AG warned officials on referendum advocacy
Government officials working on the children’s referendum were warned at the beginning of the campaign by the Attorney General’s office that they could not engage in advocacy.
A meeting of officials from a range of Government departments at the beginning of the campaign was given a lengthy briefing by the Attorney General’s office about the implications of the McKenna and Coughlan judgments, The Irish Times has learned.
The Attorney General’s office was subsequently involved in a series of meetings during the course of the campaign at which advice was given to departmental officials about how to avoid breaching Supreme Court rulings on the conduct of referendums.
The Government information booklet on the children’s referendum circulated to all homes in the country was ultimately found by the Supreme Court to have breached the McKenna judgment.
The cover of the information booklet contained four bullet points with the messages: “Protecting children”; “Supporting families”; “Removing inequalities in adoption”; and “Recognising children in their own right”.
The message “Supporting families” appears to have been one of the things that prompted the Supreme Court to conclude that the booklet breached the rules on advocacy.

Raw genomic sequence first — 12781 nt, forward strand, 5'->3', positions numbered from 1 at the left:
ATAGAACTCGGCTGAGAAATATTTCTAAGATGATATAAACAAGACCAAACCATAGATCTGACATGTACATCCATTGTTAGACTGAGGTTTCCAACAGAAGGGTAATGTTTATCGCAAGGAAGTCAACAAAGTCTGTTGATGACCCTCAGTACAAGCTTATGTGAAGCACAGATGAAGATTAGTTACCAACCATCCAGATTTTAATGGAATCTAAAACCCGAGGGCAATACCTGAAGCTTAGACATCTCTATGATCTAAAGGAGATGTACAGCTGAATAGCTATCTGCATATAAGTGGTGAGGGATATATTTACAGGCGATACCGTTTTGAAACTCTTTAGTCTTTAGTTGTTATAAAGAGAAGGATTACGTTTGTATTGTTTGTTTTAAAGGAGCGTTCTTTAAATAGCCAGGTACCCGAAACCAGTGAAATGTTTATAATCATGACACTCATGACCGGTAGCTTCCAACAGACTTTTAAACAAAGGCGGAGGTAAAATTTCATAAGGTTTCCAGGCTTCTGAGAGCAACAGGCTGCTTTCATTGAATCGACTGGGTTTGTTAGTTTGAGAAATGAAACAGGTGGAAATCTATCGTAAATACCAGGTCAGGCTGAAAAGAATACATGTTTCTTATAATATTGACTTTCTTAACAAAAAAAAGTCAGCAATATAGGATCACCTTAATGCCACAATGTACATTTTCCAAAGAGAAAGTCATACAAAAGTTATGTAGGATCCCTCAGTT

Fianna Fáil leader Micheál Martin yesterday accused the Government of scapegoating Attorney General Máire Whelan over the decision to publish the booklet. “I was surprised at the rapidity at which Government Ministers came out and dumped on the Attorney General and to isolate the Attorney General as if this was all her fault,” said Mr Martin.
Mr Martin said the Government had made a fundamental mistake in deciding to run its Yes campaign parallel to the Referendum Commission’s objective campaign. “The problem is you undermine the integrity and credibility of the Referendum Commission’s campaign of non-partisan information,” he added.
Mr Martin said the Government had clearly been annoyed with the commission’s information campaign during last year’s referendum to give the Oireachtas more power for inquiries, which was rejected by the people. This, he claimed, had prompted the Government to run a parallel campaign in the children’s rights referendum and in the European fiscal treaty vote, which was held in May.
Asked about Ms Whelan’s position, a Government spokesman said: “The Government has full confidence in the Attorney General.”